Exposed: The "September Effect"
September is officially in swing.
America’s youth are back at their desks; its adults are back at the grindstone.
Here in Baltimore, a late-summer heat wave has us in siege… like a fever that won’t let go.
Marketwise, many consider September a calm before dreaded October.
The Panic of 1907… the Crash of 1929… “Black Monday” 1987 — all fell in October.
October’s record is so felonious that market observers have fashioned a term for it — the “October effect.”
But is it true? Is October worthy of its blackened name?
Today we haul the defendant into the dock… interrogate its record… and announce a verdict.
But let us first look in on today’s proceedings…
Stocks were “mixed” today, as the phrase has it.
The Nasdaq was down 96 points.
Twitter CEO Jack Dorsey and Facebook COO Sheryl Sandberg appeared before Congress today.
There they got a good grilling about foreign election meddling and their efforts against it.
“When you have these corporate executives dragged to Congress,” says Robert Pavlik, chief strategist at SlateStone Wealth, “that makes the market more nervous.”
The S&P was down eight points today… while the Dow Jones worked a 22-point gain.
But returning to the question of the hour… is October the great menace we’ve all been led to believe?
History says… no.
October’s bankrupt reputation appears more a string of sour luck; its conviction based on circumstantial evidence.
Stephen Williamson, former vice president of the St. Louis Fed:
Stock market crashes have occurred sufficiently infrequently in history that there is not enough evidence on when they are more likely to occur.
In further vindication of October, the folks at Yardeni Research prove the average October market return is a positive 0.4%.
A slender gain — but a gain.
Meantime, Investopedia informs us that more bear markets have ended in October than begun in October.
Downturns in 1987, 1990, 2001 and 2002 — all reversed in the year’s tenth month.
We must conclude an innocent man has been pitched into infamy… and sent to the gallows on false charges.
But if October isn’t the menace many believe, does another month rise in its place?
Yes. Which month?
September — this month.
“Since the Dow Jones industrial average was created in the late 1890s,” financial columnist Mark Hulbert notes, “September has produced an average loss of 1.1%.
“The 11 other months of the calendar,” Hulbert adds, “have produced an average gain of 0.8%.”
One or two renegade Septembers alone cannot account for its villainous record, says Hulbert:
“On the contrary, the month has an impressively consistent record at or near the bottom of the rankings.”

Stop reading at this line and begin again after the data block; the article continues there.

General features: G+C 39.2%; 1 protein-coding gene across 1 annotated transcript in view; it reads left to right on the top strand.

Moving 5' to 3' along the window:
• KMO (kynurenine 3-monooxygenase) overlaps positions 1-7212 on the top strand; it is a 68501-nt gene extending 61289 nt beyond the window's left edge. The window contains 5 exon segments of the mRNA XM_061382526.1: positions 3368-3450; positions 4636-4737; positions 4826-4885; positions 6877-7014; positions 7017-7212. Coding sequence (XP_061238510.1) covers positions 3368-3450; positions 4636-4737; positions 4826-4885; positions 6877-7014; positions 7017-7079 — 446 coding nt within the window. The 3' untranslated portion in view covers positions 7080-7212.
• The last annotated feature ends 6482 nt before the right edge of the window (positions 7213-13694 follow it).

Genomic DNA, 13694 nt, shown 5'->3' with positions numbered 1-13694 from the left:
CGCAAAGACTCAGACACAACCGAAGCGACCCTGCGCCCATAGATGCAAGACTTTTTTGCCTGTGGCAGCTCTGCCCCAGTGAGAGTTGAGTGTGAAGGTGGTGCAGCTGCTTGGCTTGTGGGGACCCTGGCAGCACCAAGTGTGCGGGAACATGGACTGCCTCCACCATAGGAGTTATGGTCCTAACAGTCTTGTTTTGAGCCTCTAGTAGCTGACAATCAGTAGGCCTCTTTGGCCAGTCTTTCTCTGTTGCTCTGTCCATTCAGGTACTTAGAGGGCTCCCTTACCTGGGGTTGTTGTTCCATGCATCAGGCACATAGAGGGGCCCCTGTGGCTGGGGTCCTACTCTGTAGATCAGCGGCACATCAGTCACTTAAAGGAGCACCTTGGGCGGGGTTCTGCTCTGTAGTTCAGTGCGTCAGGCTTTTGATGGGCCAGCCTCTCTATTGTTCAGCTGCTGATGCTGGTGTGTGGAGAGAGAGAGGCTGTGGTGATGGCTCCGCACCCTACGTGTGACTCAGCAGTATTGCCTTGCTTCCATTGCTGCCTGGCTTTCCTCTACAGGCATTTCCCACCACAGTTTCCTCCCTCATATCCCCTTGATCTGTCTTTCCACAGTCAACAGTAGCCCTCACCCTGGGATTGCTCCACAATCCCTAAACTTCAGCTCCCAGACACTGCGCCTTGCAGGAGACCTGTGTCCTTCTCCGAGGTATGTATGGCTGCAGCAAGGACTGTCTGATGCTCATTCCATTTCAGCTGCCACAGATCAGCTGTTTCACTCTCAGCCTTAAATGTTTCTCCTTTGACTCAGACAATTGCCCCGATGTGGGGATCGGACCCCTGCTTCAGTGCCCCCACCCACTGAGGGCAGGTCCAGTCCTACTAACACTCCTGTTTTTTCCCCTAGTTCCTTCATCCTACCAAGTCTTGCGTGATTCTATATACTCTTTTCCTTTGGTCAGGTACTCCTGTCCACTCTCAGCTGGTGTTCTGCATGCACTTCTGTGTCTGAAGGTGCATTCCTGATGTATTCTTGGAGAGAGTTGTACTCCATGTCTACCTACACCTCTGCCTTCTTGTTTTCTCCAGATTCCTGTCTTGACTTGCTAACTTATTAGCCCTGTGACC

Like the Dow Jones, September’s ill luck covers the S&P.
Bank of America Merrill Lynch strategist Savita Subramanian has examined the S&P’s median September return since 1928.
The results were damning.
The evidence — the damning evidence, smoke billowing from the gun barrel:
October is a month of honey in comparison.
Perhaps it is time to replace the “October effect” with the more deserving “September effect”?
But no more talk of Septembers past.
What about September present?
After closing August at or near record highs, stocks have entered September with a slight limp.
Of course… we are not one week into the month.
But if history is a reliable barometer, watch out for the next three weeks…
North Korea appears to be playing with firecrackers again.
An emerging-markets crisis issuing out of Turkey remains a possibility.
There are trade wars to consider.
Meantime, stocks are wildly overvalued on key historical metrics.
Mix the ingredients and markets are becoming “increasingly fragile,” says our own Nomi Prins:
Uncertainty will be a big factor in markets and economies through autumn…
Given the rise in uneven patterns globally, it is clear that markets are entering an increasingly fragile period. Expect rising volatility this fall to become central to even the mainstream financial media outlets.
Words to the wise, perhaps — for the wise.
Do we hazard our own prediction of September doom?
Of course not.
Here at The Daily Reckoning, our curiosity is strong… but our commitments weak.
“Sometimes right, sometimes wrong and always in doubt, we just try to connect the dots,” in the words of our co-founder Bill Bonner.
We have even suggested markets could “melt up” from here — before melting down sometime next year or the year after.
We are nonetheless under bonds to remind you…
September is one of the most dangerous months to speculate in stocks.
Along with, as the great scalawag Mark Twain said:
July, January, April, November, May, March, October, June, December, August — and February.
Managing editor, The Daily Reckoning